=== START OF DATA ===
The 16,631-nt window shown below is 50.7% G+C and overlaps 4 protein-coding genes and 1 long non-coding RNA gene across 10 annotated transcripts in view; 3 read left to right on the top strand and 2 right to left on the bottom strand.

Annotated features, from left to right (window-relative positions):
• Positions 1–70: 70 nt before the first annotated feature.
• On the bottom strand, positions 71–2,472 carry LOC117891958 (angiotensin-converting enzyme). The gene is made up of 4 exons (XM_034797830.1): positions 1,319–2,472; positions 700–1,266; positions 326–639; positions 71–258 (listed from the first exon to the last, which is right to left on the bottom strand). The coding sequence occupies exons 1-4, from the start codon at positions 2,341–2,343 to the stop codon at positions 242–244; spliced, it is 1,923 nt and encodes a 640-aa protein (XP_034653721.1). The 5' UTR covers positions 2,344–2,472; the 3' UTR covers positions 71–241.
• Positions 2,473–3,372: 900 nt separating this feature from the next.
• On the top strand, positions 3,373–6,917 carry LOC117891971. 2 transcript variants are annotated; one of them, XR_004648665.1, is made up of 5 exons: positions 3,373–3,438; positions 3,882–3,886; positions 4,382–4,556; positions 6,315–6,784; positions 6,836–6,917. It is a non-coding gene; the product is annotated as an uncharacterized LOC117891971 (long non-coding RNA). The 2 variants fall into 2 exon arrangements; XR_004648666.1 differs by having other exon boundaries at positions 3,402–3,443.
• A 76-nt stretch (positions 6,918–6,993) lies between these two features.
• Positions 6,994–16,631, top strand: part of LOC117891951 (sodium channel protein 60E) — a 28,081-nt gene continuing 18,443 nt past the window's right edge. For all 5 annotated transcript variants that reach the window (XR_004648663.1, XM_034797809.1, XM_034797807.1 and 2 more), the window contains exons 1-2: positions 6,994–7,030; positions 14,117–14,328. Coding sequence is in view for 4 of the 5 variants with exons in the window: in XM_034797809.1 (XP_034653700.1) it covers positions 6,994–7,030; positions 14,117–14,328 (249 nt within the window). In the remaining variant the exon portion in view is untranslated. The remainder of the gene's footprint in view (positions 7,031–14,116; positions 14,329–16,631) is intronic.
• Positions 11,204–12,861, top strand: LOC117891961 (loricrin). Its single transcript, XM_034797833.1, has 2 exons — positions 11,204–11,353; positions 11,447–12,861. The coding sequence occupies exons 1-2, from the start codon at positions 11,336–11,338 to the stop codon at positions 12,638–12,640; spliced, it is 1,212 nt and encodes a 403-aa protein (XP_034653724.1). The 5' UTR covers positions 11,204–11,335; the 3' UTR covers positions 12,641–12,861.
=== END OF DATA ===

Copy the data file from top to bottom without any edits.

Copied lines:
The 16,631-nt window shown below is 50.7% G+C and overlaps 4 protein-coding genes and 1 long non-coding RNA gene across 10 annotated transcripts in view; 3 read left to right on the top strand and 2 right to left on the bottom strand.

Annotated features, from left to right (window-relative positions):
• Positions 1–70: 70 nt before the first annotated feature.
• On the bottom strand, positions 71–2,472 carry LOC117891958 (angiotensin-converting enzyme). The gene is made up of 4 exons (XM_034797830.1): positions 1,319–2,472; positions 700–1,266; positions 326–639; positions 71–258 (listed from the first exon to the last, which is right to left on the bottom strand). The coding sequence occupies exons 1-4, from the start codon at positions 2,341–2,343 to the stop codon at positions 242–244; spliced, it is 1,923 nt and encodes a 640-aa protein (XP_034653721.1). The 5' UTR covers positions 2,344–2,472; the 3' UTR covers positions 71–241.
• Positions 2,473–3,372: 900 nt separating this feature from the next.
• On the top strand, positions 3,373–6,917 carry LOC117891971. 2 transcript variants are annotated; one of them, XR_004648665.1, is made up of 5 exons: positions 3,373–3,438; positions 3,882–3,886; positions 4,382–4,556; positions 6,315–6,784; positions 6,836–6,917. It is a non-coding gene; the product is annotated as an uncharacterized LOC117891971 (long non-coding RNA). The 2 variants fall into 2 exon arrangements; XR_004648666.1 differs by having other exon boundaries at positions 3,402–3,443.
• A 76-nt stretch (positions 6,918–6,993) lies between these two features.
• Positions 6,994–16,631, top strand: part of LOC117891951 (sodium channel protein 60E) — a 28,081-nt gene continuing 18,443 nt past the window's right edge. For all 5 annotated transcript variants that reach the window (XR_004648663.1, XM_034797809.1, XM_034797807.1 and 2 more), the window contains exons 1-2: positions 6,994–7,030; positions 14,117–14,328. Coding sequence is in view for 4 of the 5 variants with exons in the window: in XM_034797809.1 (XP_034653700.1) it covers positions 6,994–7,030; positions 14,117–14,328 (249 nt within the window). In the remaining variant the exon portion in view is untranslated. The remainder of the gene's footprint in view (positions 7,031–14,116; positions 14,329–16,631) is intronic.
• Positions 11,204–12,861, top strand: LOC117891961 (loricrin). Its single transcript, XM_034797833.1, has 2 exons — positions 11,204–11,353; positions 11,447–12,861. The coding sequence occupies exons 1-2, from the start codon at positions 11,336–11,338 to the stop codon at positions 12,638–12,640; spliced, it is 1,212 nt and encodes a 403-aa protein (XP_034653724.1). The 5' UTR covers positions 11,204–11,335; the 3' UTR covers positions 12,641–12,861.